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The day I decided surgery was for me…the unfinished haircut.

Authors: Almir Miftari; Resident of General Surgery (final year); Ege University Hospital; Izmir, Turkey; İnstagram: @borobag; Twiter: @BoroBag; Linkedİn: almir-miftari-664510258

My name is Almir. I am someone who changed many nationalities without moving anywhere. I was born in Prizren in 1988, Socialist Federal Republic of Yugoslavia. I lived my childhood in very turbulent times in the Federal Republic of Yugoslavia. I was only 11 when the conflict in Kosovo started. My family was having really a difficult time – inflation, unemployment, the conflict, lack of food sirens warning about the air strikes, explosions heard from near and far, day and night. From the moment we heard the sound of an airplane and the time a missile was fired, we could feel time stop until we heard an explosion, followed by relief. It went like that for several months.

In April 1999, my childhood friend and I went to a local barber. He was still open although there were bombs flying all around. It was in a Roma Mahala. I remember his face smiling when he saw us (obviously he didn’t have many customers lately, nobody cared about their looks under the circumstances, and nobody dared to go out of the house). We told him make us look like our fathers. It was easy. He just cut off the hair at the top of our head and left the sides and the back hairy. I remember, my friend and I laughed a lot when we looked at each other. It was the kind of laugh that is innocent and energetic. We concluded that we should walk around like this and be our fathers for a while. Before leaving the barber shop, we told him we will be back to finish our haircuts later.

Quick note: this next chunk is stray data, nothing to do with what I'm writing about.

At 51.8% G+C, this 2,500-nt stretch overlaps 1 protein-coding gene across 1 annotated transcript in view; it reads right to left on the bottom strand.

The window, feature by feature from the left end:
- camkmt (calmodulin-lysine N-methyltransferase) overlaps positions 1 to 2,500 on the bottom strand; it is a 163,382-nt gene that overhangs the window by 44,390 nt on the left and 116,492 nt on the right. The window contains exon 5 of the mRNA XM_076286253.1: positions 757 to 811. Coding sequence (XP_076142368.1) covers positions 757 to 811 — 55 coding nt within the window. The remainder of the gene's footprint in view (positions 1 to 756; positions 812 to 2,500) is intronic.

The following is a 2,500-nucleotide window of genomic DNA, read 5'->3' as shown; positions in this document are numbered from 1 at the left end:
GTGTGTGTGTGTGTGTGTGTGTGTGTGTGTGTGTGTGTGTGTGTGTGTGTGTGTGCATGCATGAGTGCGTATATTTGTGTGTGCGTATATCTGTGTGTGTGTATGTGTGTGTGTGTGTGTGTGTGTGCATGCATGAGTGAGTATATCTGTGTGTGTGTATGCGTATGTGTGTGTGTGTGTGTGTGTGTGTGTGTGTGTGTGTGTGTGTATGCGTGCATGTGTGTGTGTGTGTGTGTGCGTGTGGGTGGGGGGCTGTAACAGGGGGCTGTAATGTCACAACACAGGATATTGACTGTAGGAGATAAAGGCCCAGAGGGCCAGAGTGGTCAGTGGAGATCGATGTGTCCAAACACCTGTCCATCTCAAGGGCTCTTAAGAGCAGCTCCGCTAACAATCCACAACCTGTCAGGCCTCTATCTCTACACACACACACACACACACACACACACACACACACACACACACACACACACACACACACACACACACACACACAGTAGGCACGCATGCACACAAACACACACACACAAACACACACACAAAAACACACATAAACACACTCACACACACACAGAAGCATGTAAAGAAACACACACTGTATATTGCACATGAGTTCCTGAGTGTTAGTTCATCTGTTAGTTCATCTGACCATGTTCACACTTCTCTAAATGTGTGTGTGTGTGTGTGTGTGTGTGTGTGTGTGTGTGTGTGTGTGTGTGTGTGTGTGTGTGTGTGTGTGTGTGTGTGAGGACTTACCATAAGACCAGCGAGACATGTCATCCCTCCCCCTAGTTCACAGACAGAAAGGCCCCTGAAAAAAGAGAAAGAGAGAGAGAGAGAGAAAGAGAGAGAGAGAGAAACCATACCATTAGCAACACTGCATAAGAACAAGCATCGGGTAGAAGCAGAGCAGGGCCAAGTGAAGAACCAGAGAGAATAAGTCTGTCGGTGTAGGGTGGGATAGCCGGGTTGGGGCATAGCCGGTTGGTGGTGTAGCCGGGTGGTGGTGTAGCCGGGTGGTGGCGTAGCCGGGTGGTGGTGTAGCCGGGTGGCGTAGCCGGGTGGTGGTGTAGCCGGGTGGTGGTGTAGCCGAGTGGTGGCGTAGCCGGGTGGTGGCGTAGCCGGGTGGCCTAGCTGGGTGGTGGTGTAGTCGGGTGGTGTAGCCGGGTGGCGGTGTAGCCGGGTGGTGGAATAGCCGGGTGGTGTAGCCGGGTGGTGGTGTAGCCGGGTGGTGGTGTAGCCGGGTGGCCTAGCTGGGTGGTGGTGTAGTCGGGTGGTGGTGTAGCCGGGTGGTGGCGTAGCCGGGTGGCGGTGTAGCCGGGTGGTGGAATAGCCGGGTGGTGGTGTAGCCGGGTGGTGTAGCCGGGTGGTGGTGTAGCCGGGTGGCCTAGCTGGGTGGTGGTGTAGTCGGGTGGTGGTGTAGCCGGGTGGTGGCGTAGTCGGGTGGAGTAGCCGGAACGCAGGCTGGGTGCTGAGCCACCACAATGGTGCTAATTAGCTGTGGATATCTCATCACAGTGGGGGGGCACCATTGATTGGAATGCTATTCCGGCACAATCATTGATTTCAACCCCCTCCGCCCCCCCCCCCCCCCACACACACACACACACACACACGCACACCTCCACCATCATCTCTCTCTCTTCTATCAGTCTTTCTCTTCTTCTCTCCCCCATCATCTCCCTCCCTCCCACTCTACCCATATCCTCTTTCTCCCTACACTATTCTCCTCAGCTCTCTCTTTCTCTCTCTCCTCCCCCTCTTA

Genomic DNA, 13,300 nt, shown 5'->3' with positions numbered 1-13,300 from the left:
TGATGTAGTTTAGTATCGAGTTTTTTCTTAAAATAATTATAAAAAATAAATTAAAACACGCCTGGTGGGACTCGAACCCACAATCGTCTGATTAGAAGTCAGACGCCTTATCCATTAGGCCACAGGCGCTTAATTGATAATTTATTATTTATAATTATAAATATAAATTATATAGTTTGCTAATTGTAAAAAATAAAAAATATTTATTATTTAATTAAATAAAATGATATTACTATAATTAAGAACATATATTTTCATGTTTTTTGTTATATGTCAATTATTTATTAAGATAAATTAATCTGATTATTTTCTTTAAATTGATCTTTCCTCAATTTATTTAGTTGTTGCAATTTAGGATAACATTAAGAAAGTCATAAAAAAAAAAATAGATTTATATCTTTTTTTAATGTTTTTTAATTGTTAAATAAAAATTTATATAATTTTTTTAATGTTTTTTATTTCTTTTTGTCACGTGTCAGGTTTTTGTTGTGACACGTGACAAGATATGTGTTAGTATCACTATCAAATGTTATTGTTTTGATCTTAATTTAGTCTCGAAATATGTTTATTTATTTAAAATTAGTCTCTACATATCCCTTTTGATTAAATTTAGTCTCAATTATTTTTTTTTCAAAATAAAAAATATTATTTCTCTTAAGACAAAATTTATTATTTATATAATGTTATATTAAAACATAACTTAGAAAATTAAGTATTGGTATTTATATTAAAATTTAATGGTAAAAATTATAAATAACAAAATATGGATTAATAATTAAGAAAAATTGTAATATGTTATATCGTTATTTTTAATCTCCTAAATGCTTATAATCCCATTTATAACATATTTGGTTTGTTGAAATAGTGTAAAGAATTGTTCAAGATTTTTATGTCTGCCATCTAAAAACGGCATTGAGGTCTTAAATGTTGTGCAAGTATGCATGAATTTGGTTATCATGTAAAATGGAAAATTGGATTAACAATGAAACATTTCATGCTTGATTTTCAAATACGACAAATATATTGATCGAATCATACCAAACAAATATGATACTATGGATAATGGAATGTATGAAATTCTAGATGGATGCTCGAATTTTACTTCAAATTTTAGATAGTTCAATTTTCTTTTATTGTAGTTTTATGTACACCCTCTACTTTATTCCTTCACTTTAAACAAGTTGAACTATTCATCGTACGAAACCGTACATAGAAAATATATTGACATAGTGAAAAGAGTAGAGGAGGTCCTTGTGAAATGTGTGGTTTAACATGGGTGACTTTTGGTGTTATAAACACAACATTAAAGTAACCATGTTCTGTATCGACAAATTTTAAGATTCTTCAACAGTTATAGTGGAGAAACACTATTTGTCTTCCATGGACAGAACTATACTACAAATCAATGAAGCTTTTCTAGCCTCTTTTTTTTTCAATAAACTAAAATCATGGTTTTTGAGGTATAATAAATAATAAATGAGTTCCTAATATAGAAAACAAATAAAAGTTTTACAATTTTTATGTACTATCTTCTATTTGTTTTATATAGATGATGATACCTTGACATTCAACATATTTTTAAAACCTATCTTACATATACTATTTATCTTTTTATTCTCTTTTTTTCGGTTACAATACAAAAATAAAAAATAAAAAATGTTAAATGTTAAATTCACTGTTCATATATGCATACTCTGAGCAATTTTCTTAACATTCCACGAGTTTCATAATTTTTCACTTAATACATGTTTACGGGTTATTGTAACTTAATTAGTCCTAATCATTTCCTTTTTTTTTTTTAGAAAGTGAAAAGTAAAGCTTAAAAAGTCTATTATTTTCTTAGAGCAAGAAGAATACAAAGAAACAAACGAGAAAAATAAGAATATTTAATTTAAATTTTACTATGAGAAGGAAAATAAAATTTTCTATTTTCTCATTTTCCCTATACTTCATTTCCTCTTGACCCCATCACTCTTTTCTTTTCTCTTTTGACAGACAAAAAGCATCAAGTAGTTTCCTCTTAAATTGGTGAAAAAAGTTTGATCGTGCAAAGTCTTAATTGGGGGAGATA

Five minutes later the siren caught us unprepared, the warplane sound, the missile firing…tick tock tick tock… take a breath, pray to God… … and then BOOM. This time louder than ever before. I can’t hear anything. My friend is looking at me and saying something I can’t hear.  I check my body, and that of my friend – no damage. Holding his hand, we run to the closest house…my hearing clears. We decided to go back to the barber shop. But the bomb hit the street where the barber shop was – there were ruins everywhere …and the bodies of many innocent people. Some of them had plastic bags – they were coming from the grocery shops, some had been on their bikes… I was 11. There was nothing I could do to help them or make time go back. I stood there with my silly hair and hands tied. I wished I could help them.

I never found what happened to our barber. I kept my silly hair, and I had a ruptured tympanic membrane. But more important, I had great motivation to become a doctor and later a surgeon, a motivation that started on that unfortunate and most horrible day, one among many other horrible days in 1999 in Kosovo.


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